Clicky Keyboard Envy

I often feel there are many similarities between music and the work I do on a computer. One such similarity is my concern over the tools I use. I figure if you’re going to use something often, you should take the time to really play around with your options, and get the best out there, because the difference in price can be surprisingly negligible.

Having spent time both working on computers and making music without having a lot of money to spare, I’ve often settled—and gotten quite comfortable—with subpar gear. My first computer was an Atari 400, a computer which had a “membrane keyboard” which was basically like typing on an iPad, but worse. My first musical keyboard was no better.

In fact, when I think about it, even the gear I’m using now feels rather anemic. Modern Apple keyboards are fashionable and functional, but force your fingers to do all the work. They’re like these small keyboards that only cover half the range of a piano, and have a flat feeling, leaving you wondering when you’ve actually struck the note.

A teeny tiny little keyboard, barely appropriate for either task.

There are clearly things missing from these keyboards… namely, keys. So the “pro” option, for most folks, is to get one with all the keys.

These ones have more keys, but are otherwise very similar.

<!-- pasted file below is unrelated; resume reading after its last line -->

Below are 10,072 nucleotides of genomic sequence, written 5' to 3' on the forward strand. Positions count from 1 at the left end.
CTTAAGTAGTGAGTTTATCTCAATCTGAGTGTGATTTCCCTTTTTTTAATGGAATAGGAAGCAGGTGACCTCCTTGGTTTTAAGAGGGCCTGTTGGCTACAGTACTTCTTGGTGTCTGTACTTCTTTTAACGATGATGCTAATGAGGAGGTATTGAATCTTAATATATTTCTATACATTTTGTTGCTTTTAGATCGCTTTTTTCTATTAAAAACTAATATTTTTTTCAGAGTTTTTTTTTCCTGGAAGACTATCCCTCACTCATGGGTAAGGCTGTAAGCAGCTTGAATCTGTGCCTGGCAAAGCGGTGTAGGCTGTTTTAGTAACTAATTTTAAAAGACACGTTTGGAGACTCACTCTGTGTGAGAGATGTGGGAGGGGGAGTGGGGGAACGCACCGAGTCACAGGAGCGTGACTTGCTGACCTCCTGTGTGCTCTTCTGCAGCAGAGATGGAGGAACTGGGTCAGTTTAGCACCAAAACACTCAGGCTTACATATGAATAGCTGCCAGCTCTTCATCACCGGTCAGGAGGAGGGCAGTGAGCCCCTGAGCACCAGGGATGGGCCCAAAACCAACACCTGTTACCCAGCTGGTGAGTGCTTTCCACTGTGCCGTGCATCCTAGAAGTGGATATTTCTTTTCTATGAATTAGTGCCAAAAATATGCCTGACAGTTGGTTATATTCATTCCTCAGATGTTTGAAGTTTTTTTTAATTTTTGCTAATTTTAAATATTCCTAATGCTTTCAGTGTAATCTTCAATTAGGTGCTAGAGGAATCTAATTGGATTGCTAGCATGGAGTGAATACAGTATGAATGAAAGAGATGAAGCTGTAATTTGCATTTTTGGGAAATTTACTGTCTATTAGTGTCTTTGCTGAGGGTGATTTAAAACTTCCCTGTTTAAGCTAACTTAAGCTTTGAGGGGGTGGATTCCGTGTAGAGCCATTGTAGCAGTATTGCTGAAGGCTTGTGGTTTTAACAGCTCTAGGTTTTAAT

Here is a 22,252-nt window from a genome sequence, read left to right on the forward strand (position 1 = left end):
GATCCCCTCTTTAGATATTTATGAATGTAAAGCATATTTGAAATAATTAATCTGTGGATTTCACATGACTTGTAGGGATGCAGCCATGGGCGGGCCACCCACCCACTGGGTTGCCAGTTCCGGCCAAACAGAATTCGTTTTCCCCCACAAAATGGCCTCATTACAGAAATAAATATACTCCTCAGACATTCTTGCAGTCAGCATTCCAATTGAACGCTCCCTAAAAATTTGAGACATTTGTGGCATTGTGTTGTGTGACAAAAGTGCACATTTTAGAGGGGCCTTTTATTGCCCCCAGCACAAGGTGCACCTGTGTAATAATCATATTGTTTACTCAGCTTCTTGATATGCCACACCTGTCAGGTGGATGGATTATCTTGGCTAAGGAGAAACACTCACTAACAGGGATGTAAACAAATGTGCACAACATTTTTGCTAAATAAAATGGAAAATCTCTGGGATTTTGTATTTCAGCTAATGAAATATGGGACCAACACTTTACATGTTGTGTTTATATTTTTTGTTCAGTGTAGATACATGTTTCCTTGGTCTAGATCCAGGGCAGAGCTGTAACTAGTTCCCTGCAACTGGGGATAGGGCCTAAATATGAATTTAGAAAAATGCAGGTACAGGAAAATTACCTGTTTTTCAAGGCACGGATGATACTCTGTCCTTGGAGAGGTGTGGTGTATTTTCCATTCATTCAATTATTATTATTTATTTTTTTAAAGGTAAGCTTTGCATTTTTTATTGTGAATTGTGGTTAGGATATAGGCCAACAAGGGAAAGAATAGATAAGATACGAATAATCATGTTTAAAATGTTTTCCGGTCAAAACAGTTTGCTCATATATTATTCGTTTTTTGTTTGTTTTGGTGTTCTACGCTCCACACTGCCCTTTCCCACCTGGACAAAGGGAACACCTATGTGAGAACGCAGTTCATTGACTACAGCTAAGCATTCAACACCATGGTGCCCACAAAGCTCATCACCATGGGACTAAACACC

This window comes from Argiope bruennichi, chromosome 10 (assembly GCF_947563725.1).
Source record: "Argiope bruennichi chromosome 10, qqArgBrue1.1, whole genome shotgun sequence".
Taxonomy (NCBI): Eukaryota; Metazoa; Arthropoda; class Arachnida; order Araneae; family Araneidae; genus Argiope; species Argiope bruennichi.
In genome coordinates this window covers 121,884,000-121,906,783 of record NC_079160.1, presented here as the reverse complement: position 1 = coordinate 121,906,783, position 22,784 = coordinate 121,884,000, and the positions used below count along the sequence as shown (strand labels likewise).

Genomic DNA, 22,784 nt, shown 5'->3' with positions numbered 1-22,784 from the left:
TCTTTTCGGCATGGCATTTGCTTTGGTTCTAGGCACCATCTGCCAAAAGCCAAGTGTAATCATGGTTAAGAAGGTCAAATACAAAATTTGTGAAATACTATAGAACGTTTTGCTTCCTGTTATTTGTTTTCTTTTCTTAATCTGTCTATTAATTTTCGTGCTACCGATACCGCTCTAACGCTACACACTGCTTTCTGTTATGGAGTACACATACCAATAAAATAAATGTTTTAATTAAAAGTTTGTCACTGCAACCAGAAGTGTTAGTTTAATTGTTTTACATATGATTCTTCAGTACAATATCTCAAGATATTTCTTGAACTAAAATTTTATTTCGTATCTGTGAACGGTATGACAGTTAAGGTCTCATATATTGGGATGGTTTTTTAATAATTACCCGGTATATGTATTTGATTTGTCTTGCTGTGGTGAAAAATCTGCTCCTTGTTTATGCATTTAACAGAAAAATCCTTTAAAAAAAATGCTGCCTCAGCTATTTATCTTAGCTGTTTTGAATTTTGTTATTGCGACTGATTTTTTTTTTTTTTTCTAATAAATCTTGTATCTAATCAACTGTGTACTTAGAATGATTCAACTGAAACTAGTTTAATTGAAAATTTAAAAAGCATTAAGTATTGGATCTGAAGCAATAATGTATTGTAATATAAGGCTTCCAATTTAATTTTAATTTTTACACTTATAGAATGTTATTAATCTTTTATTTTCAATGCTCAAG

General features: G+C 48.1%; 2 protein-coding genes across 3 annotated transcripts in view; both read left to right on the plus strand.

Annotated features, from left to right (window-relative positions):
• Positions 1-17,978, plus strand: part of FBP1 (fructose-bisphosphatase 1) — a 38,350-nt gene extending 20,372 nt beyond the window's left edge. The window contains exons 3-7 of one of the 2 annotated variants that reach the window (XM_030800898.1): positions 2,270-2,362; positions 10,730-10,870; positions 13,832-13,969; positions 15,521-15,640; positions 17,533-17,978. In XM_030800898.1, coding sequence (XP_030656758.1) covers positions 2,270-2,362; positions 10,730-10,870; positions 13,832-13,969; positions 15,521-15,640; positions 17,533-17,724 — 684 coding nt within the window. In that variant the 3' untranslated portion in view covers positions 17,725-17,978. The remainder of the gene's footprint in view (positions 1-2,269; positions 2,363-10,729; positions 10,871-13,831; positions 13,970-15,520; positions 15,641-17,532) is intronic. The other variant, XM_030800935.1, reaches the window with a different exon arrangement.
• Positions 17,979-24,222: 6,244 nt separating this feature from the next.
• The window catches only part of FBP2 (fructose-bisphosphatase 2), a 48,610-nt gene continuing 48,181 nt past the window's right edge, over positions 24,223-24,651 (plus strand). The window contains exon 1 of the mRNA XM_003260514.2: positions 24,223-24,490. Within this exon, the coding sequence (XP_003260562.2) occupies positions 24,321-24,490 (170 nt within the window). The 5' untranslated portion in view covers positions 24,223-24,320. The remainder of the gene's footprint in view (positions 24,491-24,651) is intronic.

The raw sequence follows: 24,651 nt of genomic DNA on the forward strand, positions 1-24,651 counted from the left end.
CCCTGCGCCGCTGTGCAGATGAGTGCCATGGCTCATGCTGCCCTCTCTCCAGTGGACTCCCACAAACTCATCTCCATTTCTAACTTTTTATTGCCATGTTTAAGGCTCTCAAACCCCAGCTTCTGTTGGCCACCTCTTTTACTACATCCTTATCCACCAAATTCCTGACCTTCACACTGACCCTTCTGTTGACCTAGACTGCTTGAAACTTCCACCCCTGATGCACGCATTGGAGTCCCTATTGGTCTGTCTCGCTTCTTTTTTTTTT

But there’s still something missing. They don’t feel right. Luckily, this is a solved problem, and has been for some time. The “holy grail” of keyboards.

The best keyboards money can buy.

Now I can’t speak to the piano—I might need a bigger house—but you can buy piano-like keyboards to get a similar feel. As for the computer keyboard, the Model M Keyboard was manufactured for many years, and can be readily found on eBay. Since they’re so durable, it’s probably still a fairly good investment.

The Model M is also regarded as a timeless and durable piece of hardware. Many units manufactured since the mid 1980s are still in use today, while the computers and monitors of the day are obsolete.

That’s my kind of hardware.

Indeed, Das Keyboard makes a modern equivalent using the same internal hardware switches, but it’s so hideously ugly it makes the IBM keyboard look like a Calvin Klein model by comparison. I’ll have to pass on that one.

Others favor the Apple Extended Keyboard, somewhat an equivalent of the Model M. The problem is that this keyboard used a different kind of hardware switch, one that I never liked quite as much. However, it’s still a lot better than the “scissors switch” of the modern keyboards, so I might also give it a try. They can also be found on eBay for a reasonable price.

Apple's classic keyboard.

So now I just have to figure out how to get these old beasts to connect to my modern computer.

Meanwhile, if you’re interested in the topic, be sure to check out this delightfully comprehensive writeup by Shawn Blanc.

Raymond Brigleb

Creative Director, dreamer, design ambassador to the stars. Has been known to ride the rails.